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 HISTORY and CULTURE
History     Culture

History
 

Luxembourg's history reads a bit like the storybook background its landscape suggests. Though the area's occupation actually extends back further than the Roman era, present-day Luxembourg stems from the loins of Count Sigefroid of Ardennes, who raised a castle here in 963 AD and sowed the seeds of a dynasty that's spawned rulers throughout Europe. By the end of the Middle Ages, Sigefroid's city had the Burgundians, Spanish, French, Austrians and Prussians all waging bloody battles to conquer and secure it. Besieged, destroyed and rebuilt more than 20 times in 400 years, it grew to become the strongest fortress in Europe after Gibraltar.

Listed as a French 'forestry department' during Napoleon's reign, Luxembourg was included in the newly formed United Kingdom of the Netherlands, along with Belgium, in 1814. It fragmented 16 years later, when Belgium broke off from the Netherlands, taking half of Luxembourg along for the ride. This division heated up the Grand Duchy's desire for independence, and in 1830 the Dutch portion became present-day Luxembourg. The 1867 Treaty of London reaffirmed this autonomy. Soon after, the country declared itself neutral in international affairs and - an appropriate symbol of its nascent neutrality - torched its much contested fort.

The discovery of iron ore around 1850 ushered Luxembourg into the 20th century and pushed the country to the frontline of European economic influence. (Steel exports continue to make up roughly a quarter of the country's export trade.) When the industry slumped in the mid-1970s, the Grand Duchy reacted quickly by wooing big spenders from abroad with favorable banking and taxation laws. In 1948, after Nazi occupation during WWII, Luxembourg gave up its position of neutrality to join in various economic, political and military organizations, including NATO and the United Nations. The formation of Benelux - an economic union between Belgium, the Netherlands and Luxembourg - was among the more prominent of these groupings. It also served as a model for today's European Union, of which Luxembourg was a founding member.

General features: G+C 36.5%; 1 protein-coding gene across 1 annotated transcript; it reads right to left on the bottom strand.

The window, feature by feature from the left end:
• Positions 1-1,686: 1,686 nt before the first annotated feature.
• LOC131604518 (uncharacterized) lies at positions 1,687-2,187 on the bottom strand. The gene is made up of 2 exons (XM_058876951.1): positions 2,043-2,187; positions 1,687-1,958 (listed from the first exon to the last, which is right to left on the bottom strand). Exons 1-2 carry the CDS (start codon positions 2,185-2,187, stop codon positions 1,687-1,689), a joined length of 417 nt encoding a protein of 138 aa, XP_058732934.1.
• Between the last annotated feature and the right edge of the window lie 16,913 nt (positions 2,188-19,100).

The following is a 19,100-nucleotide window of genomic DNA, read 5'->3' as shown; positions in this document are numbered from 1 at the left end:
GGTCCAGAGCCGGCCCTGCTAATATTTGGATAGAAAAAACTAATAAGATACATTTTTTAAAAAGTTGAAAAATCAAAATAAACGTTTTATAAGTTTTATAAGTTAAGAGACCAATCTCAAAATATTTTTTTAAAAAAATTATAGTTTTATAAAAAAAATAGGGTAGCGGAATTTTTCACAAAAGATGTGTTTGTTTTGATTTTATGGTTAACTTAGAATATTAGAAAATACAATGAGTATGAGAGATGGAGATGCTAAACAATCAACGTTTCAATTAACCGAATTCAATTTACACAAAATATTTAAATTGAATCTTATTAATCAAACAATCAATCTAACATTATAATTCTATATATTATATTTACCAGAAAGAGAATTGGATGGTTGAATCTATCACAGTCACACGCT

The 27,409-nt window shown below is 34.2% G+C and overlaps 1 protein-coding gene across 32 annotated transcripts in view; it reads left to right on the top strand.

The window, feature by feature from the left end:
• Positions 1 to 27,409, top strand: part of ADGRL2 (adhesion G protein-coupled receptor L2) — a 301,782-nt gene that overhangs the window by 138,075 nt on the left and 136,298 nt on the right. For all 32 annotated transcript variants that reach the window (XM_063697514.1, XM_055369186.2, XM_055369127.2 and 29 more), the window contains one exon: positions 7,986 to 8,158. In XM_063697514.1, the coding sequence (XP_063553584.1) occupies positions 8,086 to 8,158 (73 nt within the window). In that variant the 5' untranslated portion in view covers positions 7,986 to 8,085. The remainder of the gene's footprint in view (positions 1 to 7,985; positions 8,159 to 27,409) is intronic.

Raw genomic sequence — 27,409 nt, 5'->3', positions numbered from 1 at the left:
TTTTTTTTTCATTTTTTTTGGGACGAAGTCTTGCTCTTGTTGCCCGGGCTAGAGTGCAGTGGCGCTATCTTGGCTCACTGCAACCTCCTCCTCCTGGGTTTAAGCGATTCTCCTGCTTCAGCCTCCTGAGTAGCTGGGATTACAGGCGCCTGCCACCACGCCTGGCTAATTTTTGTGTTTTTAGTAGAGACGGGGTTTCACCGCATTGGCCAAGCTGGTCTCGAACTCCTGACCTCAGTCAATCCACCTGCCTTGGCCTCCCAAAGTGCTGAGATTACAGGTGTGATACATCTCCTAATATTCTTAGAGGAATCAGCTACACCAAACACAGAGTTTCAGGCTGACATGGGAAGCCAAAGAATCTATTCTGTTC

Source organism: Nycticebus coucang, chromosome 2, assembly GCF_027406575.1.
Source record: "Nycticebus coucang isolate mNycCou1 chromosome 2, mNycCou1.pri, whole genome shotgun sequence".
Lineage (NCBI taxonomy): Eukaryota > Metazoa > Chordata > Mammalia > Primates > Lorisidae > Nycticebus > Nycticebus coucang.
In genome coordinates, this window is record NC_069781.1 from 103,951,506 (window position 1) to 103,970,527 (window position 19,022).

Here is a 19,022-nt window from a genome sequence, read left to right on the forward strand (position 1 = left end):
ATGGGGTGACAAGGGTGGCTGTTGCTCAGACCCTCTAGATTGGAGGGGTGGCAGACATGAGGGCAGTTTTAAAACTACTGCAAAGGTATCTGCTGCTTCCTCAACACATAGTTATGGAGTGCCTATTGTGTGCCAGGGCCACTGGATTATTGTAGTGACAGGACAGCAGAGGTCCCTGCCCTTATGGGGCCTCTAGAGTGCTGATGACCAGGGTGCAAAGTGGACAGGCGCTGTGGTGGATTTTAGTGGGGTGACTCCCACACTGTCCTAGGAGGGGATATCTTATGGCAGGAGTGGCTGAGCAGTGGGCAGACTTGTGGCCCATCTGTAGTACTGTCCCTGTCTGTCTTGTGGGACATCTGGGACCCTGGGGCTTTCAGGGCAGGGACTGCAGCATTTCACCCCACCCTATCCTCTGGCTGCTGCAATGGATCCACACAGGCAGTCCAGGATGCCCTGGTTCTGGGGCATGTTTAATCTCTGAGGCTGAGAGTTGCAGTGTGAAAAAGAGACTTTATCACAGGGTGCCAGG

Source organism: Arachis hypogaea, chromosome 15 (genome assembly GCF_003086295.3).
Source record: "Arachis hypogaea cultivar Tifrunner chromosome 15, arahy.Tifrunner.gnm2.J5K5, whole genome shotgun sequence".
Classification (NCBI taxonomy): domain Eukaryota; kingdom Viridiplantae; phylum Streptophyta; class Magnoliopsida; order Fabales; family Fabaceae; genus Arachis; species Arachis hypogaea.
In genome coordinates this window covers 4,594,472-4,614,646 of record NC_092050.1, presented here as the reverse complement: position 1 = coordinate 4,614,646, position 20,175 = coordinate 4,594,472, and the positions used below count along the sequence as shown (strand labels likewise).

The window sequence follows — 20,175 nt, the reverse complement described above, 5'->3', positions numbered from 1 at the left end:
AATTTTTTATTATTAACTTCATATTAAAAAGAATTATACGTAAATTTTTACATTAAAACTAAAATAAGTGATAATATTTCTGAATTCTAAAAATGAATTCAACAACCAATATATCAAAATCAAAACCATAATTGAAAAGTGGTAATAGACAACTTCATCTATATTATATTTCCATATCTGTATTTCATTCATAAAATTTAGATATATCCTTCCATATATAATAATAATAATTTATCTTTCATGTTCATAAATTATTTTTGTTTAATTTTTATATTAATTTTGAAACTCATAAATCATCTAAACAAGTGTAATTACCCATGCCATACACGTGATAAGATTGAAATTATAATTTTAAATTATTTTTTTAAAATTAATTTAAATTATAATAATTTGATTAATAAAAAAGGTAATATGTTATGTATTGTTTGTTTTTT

Culture
 

After centuries of foreign rule, it should come as no surprise that Luxembourg's population is composed of about 30% foreigners - the highest ratio of any EU country. Today's invading hordes, however, cross the borders quietly, caps in hand, nurturing sweet dreams of employment opportunities rather than pillage and plunder. Luxembourg's per capita GDP was the world's highest in 1997, its standard of living consistently rates among the best, and its workforce boasts a remarkably low unemployment rate. Not bad for a country with a population about 30 times less than that of Los Angeles.

Squashed in between two major historical world powers (and having been conquered at times by both of them), Luxembourg takes a good deal of its identity from its neighbours' contributions. This shows itself both in the generally amicable relationship between the countries and their citizens and in their shared linguistic traits. Multilingualism is universal among Luxembourgers, and both the German and French languages are used in the press, in politics and in daily life. French is most common in government and schools, though Luxembourgish is the language you'll hear most frequently on the street. English is widely understood in tourist areas.

Luxembourg's cuisine is similar to that of Belgium's Wallonia region - plenty of pork, fish and game - but also features some heavy German influence in local specialties like liver dumplings with sauerkraut. Its beer (like that of neighbouring Belgium) is not too shabby; neither are the Moselle Valley's fruity white wines.

Few Luxembourg natives are internationally famous in the arts, which probably explains why Edward Steichen, a pioneer in American photography, is held in such high regard in his homeland. While the capital has a few good museums and galleries, few of the native artists seem to exhibit beyond the country's border. Expressionist painter Joseph Kutter brought modern art to Luxembourg. Roger Mandersheid is a respected contemporary writer who often publishes in Luxembourgish.


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